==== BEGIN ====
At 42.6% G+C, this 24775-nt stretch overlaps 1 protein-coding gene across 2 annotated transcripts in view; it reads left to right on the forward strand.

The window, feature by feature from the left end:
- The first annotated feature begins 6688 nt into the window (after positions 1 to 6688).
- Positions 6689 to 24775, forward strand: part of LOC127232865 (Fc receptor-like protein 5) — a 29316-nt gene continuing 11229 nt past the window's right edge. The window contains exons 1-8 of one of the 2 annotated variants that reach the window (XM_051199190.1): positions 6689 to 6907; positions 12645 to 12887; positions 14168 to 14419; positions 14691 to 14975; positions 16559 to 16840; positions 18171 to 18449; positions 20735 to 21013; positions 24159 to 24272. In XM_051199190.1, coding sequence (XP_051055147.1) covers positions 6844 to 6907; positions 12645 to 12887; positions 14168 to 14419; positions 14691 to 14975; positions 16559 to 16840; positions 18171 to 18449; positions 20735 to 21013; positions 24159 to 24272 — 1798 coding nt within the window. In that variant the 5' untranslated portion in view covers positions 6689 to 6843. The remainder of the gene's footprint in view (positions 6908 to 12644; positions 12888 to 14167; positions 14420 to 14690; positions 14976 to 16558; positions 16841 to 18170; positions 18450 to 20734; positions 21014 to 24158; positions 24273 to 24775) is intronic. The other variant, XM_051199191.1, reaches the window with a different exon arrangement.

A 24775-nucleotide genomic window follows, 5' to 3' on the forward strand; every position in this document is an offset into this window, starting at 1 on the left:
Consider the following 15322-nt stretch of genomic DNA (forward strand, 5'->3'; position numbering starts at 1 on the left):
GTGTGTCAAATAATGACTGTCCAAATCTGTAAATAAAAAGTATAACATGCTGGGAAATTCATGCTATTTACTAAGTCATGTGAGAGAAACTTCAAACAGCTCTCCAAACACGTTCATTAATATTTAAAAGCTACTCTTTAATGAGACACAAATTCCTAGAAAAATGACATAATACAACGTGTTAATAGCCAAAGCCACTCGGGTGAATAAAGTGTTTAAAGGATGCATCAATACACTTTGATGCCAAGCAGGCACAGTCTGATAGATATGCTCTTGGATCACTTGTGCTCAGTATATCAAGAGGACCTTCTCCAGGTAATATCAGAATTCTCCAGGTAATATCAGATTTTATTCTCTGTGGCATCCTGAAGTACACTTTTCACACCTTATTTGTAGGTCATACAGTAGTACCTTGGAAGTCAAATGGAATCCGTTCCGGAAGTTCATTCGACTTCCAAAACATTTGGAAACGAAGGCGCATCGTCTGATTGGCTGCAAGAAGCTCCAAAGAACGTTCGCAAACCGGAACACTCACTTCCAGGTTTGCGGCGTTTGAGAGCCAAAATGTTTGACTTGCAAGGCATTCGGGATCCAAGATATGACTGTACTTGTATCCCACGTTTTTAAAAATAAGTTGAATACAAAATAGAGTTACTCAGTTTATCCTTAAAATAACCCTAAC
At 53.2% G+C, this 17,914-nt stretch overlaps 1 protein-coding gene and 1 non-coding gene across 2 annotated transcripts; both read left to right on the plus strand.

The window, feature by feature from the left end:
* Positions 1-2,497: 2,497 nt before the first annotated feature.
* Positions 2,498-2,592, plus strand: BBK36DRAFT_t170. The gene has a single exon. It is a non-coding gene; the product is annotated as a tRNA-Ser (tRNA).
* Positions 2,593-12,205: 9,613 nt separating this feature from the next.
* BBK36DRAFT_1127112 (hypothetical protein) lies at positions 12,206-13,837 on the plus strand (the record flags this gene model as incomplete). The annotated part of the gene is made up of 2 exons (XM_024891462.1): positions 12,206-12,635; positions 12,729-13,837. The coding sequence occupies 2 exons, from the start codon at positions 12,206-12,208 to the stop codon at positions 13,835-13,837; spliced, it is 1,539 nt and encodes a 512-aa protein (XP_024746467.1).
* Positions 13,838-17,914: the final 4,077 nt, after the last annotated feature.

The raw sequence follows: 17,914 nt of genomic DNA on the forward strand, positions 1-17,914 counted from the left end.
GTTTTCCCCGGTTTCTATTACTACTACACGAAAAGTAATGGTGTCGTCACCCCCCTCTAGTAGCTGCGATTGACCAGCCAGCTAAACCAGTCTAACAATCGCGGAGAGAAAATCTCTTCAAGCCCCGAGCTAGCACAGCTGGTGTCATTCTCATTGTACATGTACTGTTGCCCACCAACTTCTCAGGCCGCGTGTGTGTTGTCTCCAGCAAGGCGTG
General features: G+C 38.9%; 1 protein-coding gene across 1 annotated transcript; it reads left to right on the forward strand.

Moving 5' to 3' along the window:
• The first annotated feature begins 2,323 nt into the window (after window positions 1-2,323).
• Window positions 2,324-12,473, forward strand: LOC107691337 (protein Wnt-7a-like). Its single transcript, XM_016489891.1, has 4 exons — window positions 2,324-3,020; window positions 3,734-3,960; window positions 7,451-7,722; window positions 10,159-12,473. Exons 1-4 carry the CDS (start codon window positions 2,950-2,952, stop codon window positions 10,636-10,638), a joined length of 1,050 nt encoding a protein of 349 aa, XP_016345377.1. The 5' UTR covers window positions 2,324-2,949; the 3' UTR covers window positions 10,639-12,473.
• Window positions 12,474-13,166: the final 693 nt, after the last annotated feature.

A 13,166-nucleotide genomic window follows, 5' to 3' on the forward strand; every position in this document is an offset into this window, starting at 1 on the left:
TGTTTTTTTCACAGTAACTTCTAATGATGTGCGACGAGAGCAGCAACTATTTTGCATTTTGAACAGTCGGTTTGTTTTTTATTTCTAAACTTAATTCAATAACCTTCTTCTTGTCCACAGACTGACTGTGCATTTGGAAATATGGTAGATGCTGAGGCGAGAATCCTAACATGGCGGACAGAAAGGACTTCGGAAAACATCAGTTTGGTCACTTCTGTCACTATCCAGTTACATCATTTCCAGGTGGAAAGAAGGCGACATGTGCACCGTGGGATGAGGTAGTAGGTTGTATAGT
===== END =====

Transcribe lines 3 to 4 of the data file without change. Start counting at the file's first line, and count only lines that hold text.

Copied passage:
- The first annotated feature begins 6688 nt into the window (after positions 1 to 6688).
- Positions 6689 to 24775, forward strand: part of LOC127232865 (Fc receptor-like protein 5) — a 29316-nt gene continuing 11229 nt past the window's right edge. The window contains exons 1-8 of one of the 2 annotated variants that reach the window (XM_051199190.1): positions 6689 to 6907; positions 12645 to 12887; positions 14168 to 14419; positions 14691 to 14975; positions 16559 to 16840; positions 18171 to 18449; positions 20735 to 21013; positions 24159 to 24272. In XM_051199190.1, coding sequence (XP_051055147.1) covers positions 6844 to 6907; positions 12645 to 12887; positions 14168 to 14419; positions 14691 to 14975; positions 16559 to 16840; positions 18171 to 18449; positions 20735 to 21013; positions 24159 to 24272 — 1798 coding nt within the window. In that variant the 5' untranslated portion in view covers positions 6689 to 6843. The remainder of the gene's footprint in view (positions 6908 to 12644; positions 12888 to 14167; positions 14420 to 14690; positions 14976 to 16558; positions 16841 to 18170; positions 18450 to 20734; positions 21014 to 24158; positions 24273 to 24775) is intronic. The other variant, XM_051199191.1, reaches the window with a different exon arrangement.